You expect this to be one pilot per robot. In my experience of mecha-type movies and anime’s it’s either one pilot, or the whole combo schtick with four or five joining together or some crap. So why two? Or in one case, three? The official line is that pilots have to share the neural load, because piloting a Jaeger is too much for one mind to handle. But forget that, that’s just an explanation. Why did del Toro decide that it had to be two people in the cockpit?
I think the answer is actually one of the most subversive pieces of cinematic genius I’ve ever witnessed.
So here’s the facts, about Jaeger pilots:
- It can’t be just one person, because it’s too much to handle and it causes brain damage.
- When two people share the neural load, they sort of merge minds, so they can act as one.
- The pilots need to share some kind of strong connection in order to make it work at all.
- The pilots do a thing called ‘drifting’ when they link up, where they share thoughts, feelings and memories, and it requires a lot of trust.
You know what I notice most about this? It’s a plot device that relies solely on emotions and relationships to make the shiny flashy robot nonsense go. I can’t believe he got away with it, but del Toro actually took the heart of great character drama and made it a vital part of his big dumb action movie, and he did it in a way that forced the whole movie to become a celebration of teamwork and common feeling; to emphasize the idea of the many, working in harmony, to overcome great hardship.
This is incredible because big dumb action movies tend to default to antagonistic character relationships to provide some kind of drama – like, say, when the main character is a renegade who gets no support from their superiors until it’s too late. When the sidekick or the scientist is revealed as working for the villains and double-crosses the good guys for their own gain. When the main character finds their efforts undermined by a secondary character who’s ostensibly on the same side but more concerned about making the main character look bad rather than actually accomplishing their mutual goal. Pacific Rim never really gets as far as that, in spite of the punch up between Chuck and Raleigh at one point. (Said punch up resulted from Raleigh playing protector to Mako after Chuck said some hurtful things about her.)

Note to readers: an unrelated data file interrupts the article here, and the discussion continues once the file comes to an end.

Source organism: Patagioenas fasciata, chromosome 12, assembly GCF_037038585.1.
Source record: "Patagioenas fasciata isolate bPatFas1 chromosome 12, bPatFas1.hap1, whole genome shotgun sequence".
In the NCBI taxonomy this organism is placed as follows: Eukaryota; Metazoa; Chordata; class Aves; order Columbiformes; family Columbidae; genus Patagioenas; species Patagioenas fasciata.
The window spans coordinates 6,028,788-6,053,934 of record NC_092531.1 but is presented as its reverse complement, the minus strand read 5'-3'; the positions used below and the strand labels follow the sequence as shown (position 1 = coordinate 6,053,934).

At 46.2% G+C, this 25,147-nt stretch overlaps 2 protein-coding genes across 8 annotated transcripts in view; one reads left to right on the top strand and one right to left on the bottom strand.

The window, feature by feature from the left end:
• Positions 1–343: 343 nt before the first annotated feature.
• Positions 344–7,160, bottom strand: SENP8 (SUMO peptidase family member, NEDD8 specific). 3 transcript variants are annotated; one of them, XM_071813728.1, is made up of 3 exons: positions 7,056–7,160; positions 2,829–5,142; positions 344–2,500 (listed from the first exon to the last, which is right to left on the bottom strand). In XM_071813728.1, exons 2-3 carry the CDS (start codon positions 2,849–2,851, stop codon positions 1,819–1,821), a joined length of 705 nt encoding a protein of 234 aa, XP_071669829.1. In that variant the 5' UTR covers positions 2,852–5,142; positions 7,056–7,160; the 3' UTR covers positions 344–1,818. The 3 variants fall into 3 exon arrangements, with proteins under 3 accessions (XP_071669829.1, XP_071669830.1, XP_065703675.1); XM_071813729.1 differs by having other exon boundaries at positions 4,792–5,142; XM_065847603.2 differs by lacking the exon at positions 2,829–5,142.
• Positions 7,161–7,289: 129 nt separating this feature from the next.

So the movie still has drama and conflict, but it’s far more interesting. The characters are, at the most fundamental level, fighting for something greater than themselves, and they know that this greater purpose makes inter-personal conflict trivial. The tension between Chuck and Raleigh vanishes after the first big fight, for example, and for the rest of the movie, the Jaeger pilots work as a team. Then the drama comes from the simple question: can they really do this? A few tiny humans, their machines, and whatever courage they have left, in the face of impossible monsters? And how many of them will not come back from the final battle?
This is not without its flaws, unfortunately. I wanted the last part to be Mako’s redemption, where she lets go of her need for vengeance with Raleigh’s help. I didn’t really get that. I wanted there to be more of the other Jaeger pilots, and their story, but the movie just wasn’t long enough, which is a real shame. (See previous point about it being underdeveloped.) It felt like they had all this awesome backstory and setting and whatnot, and they just couldn’t fit it all in. But Pacific Rim is still good, for all that it’s not perfect, and I’m impressed that del Toro was willing and able to make it a reality.
It’s astonishingly rare to see a big action movie that is really less about the action and more about the people in it. Independence Day is about the only other one I can think of. I don’t know how it got past the studio executives – at this point, I’m pretty sure they have an agenda to nix anything even vaguely outside the accepted norms – but I’m glad it did. I’ll give it a tentative thumbs up, though I’m not sure what or how they’ll make a sequel.